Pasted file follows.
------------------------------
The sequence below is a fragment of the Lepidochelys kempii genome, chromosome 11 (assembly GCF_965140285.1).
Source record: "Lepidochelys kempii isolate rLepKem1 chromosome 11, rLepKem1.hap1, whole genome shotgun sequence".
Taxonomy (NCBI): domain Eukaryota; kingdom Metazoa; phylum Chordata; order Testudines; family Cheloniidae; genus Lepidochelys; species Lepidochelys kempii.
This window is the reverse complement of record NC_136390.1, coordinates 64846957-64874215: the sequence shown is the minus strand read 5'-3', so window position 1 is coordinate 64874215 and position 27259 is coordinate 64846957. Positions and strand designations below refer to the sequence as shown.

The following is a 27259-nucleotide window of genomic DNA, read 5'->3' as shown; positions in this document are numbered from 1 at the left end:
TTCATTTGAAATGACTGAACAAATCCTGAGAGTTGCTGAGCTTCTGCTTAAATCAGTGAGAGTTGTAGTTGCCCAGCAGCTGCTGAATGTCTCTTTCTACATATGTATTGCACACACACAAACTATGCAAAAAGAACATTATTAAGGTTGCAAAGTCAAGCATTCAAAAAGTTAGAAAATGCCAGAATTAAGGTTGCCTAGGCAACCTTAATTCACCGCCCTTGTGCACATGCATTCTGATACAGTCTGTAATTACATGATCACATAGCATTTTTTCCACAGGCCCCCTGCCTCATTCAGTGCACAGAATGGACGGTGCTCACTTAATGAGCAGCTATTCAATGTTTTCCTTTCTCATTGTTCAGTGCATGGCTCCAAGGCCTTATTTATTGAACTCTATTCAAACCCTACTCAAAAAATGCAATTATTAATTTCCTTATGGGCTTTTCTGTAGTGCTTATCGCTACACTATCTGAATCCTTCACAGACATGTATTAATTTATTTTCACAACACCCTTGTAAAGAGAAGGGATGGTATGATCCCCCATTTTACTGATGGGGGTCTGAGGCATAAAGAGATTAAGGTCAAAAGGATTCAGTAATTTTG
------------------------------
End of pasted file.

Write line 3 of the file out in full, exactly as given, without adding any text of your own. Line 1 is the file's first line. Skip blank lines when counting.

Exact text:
Taxonomy (NCBI): domain Eukaryota; kingdom Metazoa; phylum Chordata; order Testudines; family Cheloniidae; genus Lepidochelys; species Lepidochelys kempii.